Highway Trust Fund needs an honest fix
By The Denver Post Editorial Board
The Veterans Affairs hospital in Aurora wasn't the only federal project that would have shut down over Memorial Day weekend without last-minute action by Congress to keep construction going on a short-term basis.
Transportation projects around the country also got a reprieve when the U.S. Senate passed a two-month extension of highway funding on the day before the holiday recess.
But two months is not a long time, and as the next deadline approaches Congress will face the same challenges on which it just punted.
Over the past 12 years, The Hill reports, Congress has passed no fewer than two dozen short-term extensions.
Truly, this bad habit needs to end. It actually isn't that hard to fix the Highway Trust Fund. Compared to tackling entitlements, in fact, it looks like a snap.
The core of the problem, as with so much in the federal budget, is that the highway program spends more than it takes in with an 18.4 cent gas tax and 24.4 cent diesel tax. And the problem has been particularly acute since 2008.
This year, for example, the fuel tax will cover about $34 billion of roughly $50 billion in spending. And that gap is likely to grow since more fuel-efficient cars have resulted in stagnating tax revenues.
What to do? First, index the gas tax to inflation. The present tax was set in 1993, when its spending power was far greater than it is today. A bipartisan bill floated in the House in April would index the gas tax to inflation for 2016-17 and, if Congress failed to find an alternative funding plan, boost the tax again to cover inflation for the next three years.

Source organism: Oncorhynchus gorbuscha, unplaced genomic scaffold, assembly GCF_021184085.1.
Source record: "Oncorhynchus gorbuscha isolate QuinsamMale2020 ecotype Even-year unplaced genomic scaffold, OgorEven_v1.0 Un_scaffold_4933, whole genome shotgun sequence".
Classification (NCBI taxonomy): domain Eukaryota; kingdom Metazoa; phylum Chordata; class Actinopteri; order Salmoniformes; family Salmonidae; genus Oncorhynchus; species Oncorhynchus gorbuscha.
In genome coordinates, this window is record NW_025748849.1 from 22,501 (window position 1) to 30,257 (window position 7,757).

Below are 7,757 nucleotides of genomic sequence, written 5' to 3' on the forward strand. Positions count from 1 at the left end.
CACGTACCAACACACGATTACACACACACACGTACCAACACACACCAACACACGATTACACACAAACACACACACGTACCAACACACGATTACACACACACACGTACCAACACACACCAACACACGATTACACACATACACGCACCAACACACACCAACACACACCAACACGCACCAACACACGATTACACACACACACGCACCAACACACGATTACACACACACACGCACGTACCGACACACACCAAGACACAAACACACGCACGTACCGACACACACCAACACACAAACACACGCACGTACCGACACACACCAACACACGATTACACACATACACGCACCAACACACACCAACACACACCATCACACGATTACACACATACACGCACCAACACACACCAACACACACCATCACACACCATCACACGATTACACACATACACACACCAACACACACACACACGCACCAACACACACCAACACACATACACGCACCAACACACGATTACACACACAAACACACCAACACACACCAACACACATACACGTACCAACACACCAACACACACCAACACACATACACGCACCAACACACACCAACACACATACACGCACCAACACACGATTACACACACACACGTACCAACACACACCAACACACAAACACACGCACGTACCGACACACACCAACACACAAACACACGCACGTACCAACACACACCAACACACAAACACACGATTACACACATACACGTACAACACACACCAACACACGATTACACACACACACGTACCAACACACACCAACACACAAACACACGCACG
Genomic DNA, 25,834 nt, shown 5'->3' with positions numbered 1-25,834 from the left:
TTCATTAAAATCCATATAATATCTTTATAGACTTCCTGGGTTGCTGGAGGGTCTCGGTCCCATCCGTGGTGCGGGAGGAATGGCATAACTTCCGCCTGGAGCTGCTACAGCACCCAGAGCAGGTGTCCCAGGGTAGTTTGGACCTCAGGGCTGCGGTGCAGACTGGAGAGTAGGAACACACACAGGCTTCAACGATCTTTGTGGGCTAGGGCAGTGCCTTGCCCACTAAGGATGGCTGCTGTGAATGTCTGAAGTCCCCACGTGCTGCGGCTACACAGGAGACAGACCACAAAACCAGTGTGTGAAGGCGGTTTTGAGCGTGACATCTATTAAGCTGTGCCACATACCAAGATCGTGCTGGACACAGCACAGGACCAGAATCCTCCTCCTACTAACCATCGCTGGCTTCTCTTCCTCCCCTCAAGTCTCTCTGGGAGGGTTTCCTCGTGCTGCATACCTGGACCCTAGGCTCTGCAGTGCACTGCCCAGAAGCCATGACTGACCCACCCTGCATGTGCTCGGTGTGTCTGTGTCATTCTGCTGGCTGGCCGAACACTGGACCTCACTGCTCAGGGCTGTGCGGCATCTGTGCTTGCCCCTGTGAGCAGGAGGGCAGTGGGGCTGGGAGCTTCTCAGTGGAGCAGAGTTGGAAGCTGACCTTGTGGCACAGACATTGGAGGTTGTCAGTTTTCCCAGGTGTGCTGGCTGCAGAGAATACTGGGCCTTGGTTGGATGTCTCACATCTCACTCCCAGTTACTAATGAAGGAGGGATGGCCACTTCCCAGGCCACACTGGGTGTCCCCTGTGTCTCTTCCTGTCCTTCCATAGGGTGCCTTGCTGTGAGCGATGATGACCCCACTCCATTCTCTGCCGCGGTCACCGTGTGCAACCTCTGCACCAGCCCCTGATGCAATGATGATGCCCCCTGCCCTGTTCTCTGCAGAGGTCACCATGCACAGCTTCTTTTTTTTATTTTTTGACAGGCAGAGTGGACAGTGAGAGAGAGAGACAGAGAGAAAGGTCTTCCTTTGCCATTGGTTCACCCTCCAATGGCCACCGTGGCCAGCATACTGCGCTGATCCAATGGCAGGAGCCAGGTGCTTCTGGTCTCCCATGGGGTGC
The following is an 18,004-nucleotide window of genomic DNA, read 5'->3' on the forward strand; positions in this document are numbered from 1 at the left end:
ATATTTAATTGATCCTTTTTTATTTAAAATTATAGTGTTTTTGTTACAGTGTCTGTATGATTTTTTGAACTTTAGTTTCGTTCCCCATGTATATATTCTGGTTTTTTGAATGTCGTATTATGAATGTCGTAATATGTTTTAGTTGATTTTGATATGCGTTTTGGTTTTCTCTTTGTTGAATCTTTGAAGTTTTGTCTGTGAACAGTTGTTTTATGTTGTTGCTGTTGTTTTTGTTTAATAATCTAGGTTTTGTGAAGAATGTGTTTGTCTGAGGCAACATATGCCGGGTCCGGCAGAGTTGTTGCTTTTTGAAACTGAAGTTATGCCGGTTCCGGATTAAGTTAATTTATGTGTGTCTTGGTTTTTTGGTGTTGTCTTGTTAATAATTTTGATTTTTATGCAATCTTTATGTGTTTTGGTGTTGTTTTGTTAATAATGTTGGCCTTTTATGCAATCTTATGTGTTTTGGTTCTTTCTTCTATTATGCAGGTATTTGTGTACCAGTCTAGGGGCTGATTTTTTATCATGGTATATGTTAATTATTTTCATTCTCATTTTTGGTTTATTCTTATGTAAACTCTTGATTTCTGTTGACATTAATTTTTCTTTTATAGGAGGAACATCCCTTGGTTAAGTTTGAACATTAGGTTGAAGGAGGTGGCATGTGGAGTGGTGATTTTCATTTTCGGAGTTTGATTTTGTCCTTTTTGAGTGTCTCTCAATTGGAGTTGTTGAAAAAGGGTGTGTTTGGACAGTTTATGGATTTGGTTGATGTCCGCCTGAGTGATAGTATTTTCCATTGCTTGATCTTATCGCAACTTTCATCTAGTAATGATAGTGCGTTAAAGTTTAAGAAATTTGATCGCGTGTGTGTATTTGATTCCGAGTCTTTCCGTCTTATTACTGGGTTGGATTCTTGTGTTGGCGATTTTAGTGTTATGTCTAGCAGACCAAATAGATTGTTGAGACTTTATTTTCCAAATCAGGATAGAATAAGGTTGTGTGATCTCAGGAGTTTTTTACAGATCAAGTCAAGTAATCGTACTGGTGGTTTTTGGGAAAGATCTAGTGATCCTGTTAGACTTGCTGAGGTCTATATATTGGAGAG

But even that wouldn't be enough to cover present transportation commitments. Congress will need either to transfer some general revenue to transportation — while finding an offsetting reduction elsewhere — or increase the gas tax.
The Highway Trust Fund should be self-sustaining, based on user fees. It shouldn't have to depend on uncertain and fluctuating transfers from other sources.
To that end, the bipartisan Committee for a Responsible Federal Budget recommends "extending the current highway bill for two years, scheduling a 9-cent gas tax increase at the end of the first year, and limiting future highway spending to trust fund income."
The 9-cent hike would just about make up for the effect of inflation since 1993.
One way or another, the committee understandably argues, "it is important for lawmakers to come up with a real solution rather than continue to paper over the shortfall with budget gimmicks and deficit spending."
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